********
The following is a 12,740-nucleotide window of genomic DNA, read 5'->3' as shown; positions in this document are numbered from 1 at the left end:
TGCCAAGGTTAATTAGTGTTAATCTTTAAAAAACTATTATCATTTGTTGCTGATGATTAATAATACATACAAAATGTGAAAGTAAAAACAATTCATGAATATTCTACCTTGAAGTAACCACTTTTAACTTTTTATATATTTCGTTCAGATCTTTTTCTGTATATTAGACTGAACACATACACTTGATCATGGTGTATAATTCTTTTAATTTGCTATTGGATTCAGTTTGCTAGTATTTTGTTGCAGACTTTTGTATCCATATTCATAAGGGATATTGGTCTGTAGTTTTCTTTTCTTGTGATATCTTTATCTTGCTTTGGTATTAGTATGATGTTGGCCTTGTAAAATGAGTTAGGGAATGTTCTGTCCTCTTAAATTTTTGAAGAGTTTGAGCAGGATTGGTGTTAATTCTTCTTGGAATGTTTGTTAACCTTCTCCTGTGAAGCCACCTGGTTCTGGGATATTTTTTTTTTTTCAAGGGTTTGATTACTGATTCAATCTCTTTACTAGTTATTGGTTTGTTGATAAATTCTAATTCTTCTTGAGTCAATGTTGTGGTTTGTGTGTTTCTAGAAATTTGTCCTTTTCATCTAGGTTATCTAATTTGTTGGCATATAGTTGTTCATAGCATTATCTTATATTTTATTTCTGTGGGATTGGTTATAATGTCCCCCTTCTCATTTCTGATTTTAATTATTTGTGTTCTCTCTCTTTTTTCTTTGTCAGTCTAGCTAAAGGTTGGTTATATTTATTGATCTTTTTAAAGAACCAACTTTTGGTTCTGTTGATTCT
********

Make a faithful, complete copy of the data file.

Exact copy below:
The following is a 12,740-nucleotide window of genomic DNA, read 5'->3' as shown; positions in this document are numbered from 1 at the left end:
TGCCAAGGTTAATTAGTGTTAATCTTTAAAAAACTATTATCATTTGTTGCTGATGATTAATAATACATACAAAATGTGAAAGTAAAAACAATTCATGAATATTCTACCTTGAAGTAACCACTTTTAACTTTTTATATATTTCGTTCAGATCTTTTTCTGTATATTAGACTGAACACATACACTTGATCATGGTGTATAATTCTTTTAATTTGCTATTGGATTCAGTTTGCTAGTATTTTGTTGCAGACTTTTGTATCCATATTCATAAGGGATATTGGTCTGTAGTTTTCTTTTCTTGTGATATCTTTATCTTGCTTTGGTATTAGTATGATGTTGGCCTTGTAAAATGAGTTAGGGAATGTTCTGTCCTCTTAAATTTTTGAAGAGTTTGAGCAGGATTGGTGTTAATTCTTCTTGGAATGTTTGTTAACCTTCTCCTGTGAAGCCACCTGGTTCTGGGATATTTTTTTTTTTTCAAGGGTTTGATTACTGATTCAATCTCTTTACTAGTTATTGGTTTGTTGATAAATTCTAATTCTTCTTGAGTCAATGTTGTGGTTTGTGTGTTTCTAGAAATTTGTCCTTTTCATCTAGGTTATCTAATTTGTTGGCATATAGTTGTTCATAGCATTATCTTATATTTTATTTCTGTGGGATTGGTTATAATGTCCCCCTTCTCATTTCTGATTTTAATTATTTGTGTTCTCTCTCTTTTTTCTTTGTCAGTCTAGCTAAAGGTTGGTTATATTTATTGATCTTTTTAAAGAACCAACTTTTGGTTCTGTTGATTCT